The Glidepath Withdrawal Strategy and Prospect Theory

The Glidepath Withdrawal Strategy and Prospect Theory

The Glidepath Withdrawal Strategy & Prospect Theory

Primary Points

  • Daniel Kahneman & Amos Tversky’s Prospect theory, in a nutshell, argues we feel twice as much pain from losing a dollar than gaining a dollar. 
  • Prospect Theory is an argument against the “glidepath withdrawal strategy,” which is normally used to address sequence of return risk. It is difficult, psychologically speaking, to sell bonds when the market is going down (e.g. 2008) only to buy stocks when you’re already dependent upon your assets for putting food on the table. 
  • How to temper your mood when the market has been on a 10 year bull run: Start with a lower percentage of stocks than you would like and then when the market drops 20% if you can psychologically handle it, increase your stock allocation to the original desired amount. For example, you want a 80/20 stocks to bonds allocation, start with a 60/40 stocks to bonds and when the market drops 20%, and you think this is still a good idea, go ahead. If you actually rebalance to 80/20 you’ve passed the test, you have an iron will and can hold the allocation that you originally wanted knowing it from experience and not theory alone. 

I was recently listening to one of my favorite podcasts, and Allan Roth was being interviewed. He brought up a good point about behavioral finance, the Glidepath method, and Daniel Kahneman & Amos Tversky’s work on Prospect theory. The question is, “In a world of expected low future returns, how does one address sequence of return risk?” First, let’s describe what I mean by sequence of return risk. In real world terms, it would be like “retiring” right at the moment of a financial downturn like 2008 and losing half your money right as you begin living off your assets–a pretty bleak scenario. 

Second, a lot of people have attempted to save the 4% rule with a number of methods. One of the most popular ones I see is the Glidepath method. In this strategy you start off your asset allocation–like 50% bonds and 50 % stocks–and then gradually move into more and more equities until you hit your pre-determined asset allocation–e.g. 70% stocks 30% bonds. Normally this is done over a 10 year period.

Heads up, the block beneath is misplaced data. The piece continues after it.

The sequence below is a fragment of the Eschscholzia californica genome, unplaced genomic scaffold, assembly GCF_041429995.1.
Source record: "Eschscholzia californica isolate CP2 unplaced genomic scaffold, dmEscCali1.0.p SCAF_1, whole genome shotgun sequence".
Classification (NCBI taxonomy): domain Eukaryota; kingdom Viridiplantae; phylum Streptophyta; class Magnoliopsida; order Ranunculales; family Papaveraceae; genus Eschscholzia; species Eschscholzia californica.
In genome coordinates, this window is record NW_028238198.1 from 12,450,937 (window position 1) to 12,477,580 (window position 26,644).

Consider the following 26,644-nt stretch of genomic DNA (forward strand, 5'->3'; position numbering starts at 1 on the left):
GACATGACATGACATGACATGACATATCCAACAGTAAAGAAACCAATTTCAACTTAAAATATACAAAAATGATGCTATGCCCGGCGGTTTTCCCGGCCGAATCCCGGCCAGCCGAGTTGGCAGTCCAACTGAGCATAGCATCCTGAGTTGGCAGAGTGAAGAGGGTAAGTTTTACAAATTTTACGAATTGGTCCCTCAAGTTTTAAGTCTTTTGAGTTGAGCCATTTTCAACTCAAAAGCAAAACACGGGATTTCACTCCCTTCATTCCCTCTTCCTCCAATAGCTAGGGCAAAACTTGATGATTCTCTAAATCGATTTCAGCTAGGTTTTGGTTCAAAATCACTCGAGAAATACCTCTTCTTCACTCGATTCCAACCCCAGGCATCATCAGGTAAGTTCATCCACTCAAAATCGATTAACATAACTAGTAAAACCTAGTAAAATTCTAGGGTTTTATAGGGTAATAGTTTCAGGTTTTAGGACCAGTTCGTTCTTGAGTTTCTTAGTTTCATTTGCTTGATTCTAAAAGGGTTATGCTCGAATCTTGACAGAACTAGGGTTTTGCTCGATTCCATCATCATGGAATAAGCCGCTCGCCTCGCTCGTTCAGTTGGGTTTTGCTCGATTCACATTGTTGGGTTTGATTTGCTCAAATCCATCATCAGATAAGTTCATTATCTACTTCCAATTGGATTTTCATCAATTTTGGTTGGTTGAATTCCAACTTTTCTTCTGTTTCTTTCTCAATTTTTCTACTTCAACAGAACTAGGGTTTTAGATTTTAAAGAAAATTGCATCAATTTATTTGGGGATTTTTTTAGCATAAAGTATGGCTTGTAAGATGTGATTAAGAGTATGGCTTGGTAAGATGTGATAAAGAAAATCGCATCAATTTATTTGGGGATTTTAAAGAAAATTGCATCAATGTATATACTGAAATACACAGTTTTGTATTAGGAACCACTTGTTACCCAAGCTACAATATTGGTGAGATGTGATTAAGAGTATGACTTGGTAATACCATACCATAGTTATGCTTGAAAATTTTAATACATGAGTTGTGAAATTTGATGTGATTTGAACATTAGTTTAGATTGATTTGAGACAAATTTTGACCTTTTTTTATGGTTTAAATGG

Of the different strategies I find this method most compelling since it better addresses the immediate potential risk of a, let’s say, 2008 downturn wrecking ball destroying your portfolio’s purchasing power. However, As Allen Roth rightfully points out, there’s some good reason to pause on the viability of implementing this strategy. It’s all fine and dandy when it’s a theory or someone else’s livelihood on the line. But what about you? How would you personally handle it? How can you even test how you would act? 

Third, Daniel Kahneman & Amos Tversky’s work on Prospect theory, has shown that we feel twice as much pain from losing a dollar than gaining a dollar. And the theory indicates that we have a human tendency to make decisions based on perceived gains and not the losses if presented with the possible gains rather than presented with possible lossesdouble WHAMMY! That means we will have a tendency–especially in today’s bull market–to over emphasize asset allocations based on perceived gains–i.e. Stock heavy–but when the markets go into Bear territory we’ll feel those loses more than the previous gains we were experiencing. 

I must admit, I’m guilty of this. When I decided my asset allocation I determined my stock allocation by the amount of historical risk and returns metrics they give at Vanguard (see image below). I thought to myself, “Oh wow, I could potentially have a return of close to 10%!” instead of looking at “Oh wow, I could potentially lose up to 40% of my money (temporarily) in a given year with this allocation!” 

What the Glidepath assumes is that when the world feels like it’s falling apart and everyones running to sell their stocks and shovel their money into safe assets (Treasuries, TIPS, etc.) you will have the fortitude to be the one person going the opposite direction, all the while doubly feeling those paper losses along the way. In other words, you would need the iron will of Warren Buffett to execute the Glidepath. And, the most critical moment for it to be executed will be when it is most painful to do so.